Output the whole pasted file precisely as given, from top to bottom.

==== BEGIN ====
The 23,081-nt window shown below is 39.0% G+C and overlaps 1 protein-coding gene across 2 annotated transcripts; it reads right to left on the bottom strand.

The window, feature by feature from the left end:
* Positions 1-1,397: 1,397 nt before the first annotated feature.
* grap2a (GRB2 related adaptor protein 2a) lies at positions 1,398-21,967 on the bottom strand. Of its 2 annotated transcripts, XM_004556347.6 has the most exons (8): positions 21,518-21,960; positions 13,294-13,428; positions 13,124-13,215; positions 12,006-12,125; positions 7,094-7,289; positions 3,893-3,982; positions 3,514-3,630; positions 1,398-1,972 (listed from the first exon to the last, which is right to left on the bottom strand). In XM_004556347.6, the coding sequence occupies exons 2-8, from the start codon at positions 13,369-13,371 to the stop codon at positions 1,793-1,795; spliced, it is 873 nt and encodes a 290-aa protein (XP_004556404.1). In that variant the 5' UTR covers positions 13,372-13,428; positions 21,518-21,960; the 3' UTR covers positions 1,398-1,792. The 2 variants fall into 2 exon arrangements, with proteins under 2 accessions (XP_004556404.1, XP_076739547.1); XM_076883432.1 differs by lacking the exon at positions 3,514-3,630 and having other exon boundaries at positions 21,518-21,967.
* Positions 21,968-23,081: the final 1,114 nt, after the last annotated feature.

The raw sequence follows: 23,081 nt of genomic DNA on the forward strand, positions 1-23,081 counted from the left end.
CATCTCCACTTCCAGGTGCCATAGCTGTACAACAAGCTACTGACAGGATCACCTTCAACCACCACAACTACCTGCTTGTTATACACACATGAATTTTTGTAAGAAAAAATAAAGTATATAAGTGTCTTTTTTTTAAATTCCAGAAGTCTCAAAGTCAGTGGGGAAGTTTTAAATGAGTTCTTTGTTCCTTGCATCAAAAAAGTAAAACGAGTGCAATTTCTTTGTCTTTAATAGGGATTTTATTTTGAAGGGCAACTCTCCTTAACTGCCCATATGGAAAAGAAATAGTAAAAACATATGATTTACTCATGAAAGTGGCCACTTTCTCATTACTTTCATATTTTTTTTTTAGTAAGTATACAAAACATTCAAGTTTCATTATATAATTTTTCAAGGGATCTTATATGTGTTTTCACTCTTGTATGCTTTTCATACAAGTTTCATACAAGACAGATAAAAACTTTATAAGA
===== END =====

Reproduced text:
The 23,081-nt window shown below is 39.0% G+C and overlaps 1 protein-coding gene across 2 annotated transcripts; it reads right to left on the bottom strand.

The window, feature by feature from the left end:
* Positions 1-1,397: 1,397 nt before the first annotated feature.
* grap2a (GRB2 related adaptor protein 2a) lies at positions 1,398-21,967 on the bottom strand. Of its 2 annotated transcripts, XM_004556347.6 has the most exons (8): positions 21,518-21,960; positions 13,294-13,428; positions 13,124-13,215; positions 12,006-12,125; positions 7,094-7,289; positions 3,893-3,982; positions 3,514-3,630; positions 1,398-1,972 (listed from the first exon to the last, which is right to left on the bottom strand). In XM_004556347.6, the coding sequence occupies exons 2-8, from the start codon at positions 13,369-13,371 to the stop codon at positions 1,793-1,795; spliced, it is 873 nt and encodes a 290-aa protein (XP_004556404.1). In that variant the 5' UTR covers positions 13,372-13,428; positions 21,518-21,960; the 3' UTR covers positions 1,398-1,792. The 2 variants fall into 2 exon arrangements, with proteins under 2 accessions (XP_004556404.1, XP_076739547.1); XM_076883432.1 differs by lacking the exon at positions 3,514-3,630 and having other exon boundaries at positions 21,518-21,967.
* Positions 21,968-23,081: the final 1,114 nt, after the last annotated feature.

The raw sequence follows: 23,081 nt of genomic DNA on the forward strand, positions 1-23,081 counted from the left end.
CATCTCCACTTCCAGGTGCCATAGCTGTACAACAAGCTACTGACAGGATCACCTTCAACCACCACAACTACCTGCTTGTTATACACACATGAATTTTTGTAAGAAAAAATAAAGTATATAAGTGTCTTTTTTTTAAATTCCAGAAGTCTCAAAGTCAGTGGGGAAGTTTTAAATGAGTTCTTTGTTCCTTGCATCAAAAAAGTAAAACGAGTGCAATTTCTTTGTCTTTAATAGGGATTTTATTTTGAAGGGCAACTCTCCTTAACTGCCCATATGGAAAAGAAATAGTAAAAACATATGATTTACTCATGAAAGTGGCCACTTTCTCATTACTTTCATATTTTTTTTTTAGTAAGTATACAAAACATTCAAGTTTCATTATATAATTTTTCAAGGGATCTTATATGTGTTTTCACTCTTGTATGCTTTTCATACAAGTTTCATACAAGACAGATAAAAACTTTATAAGA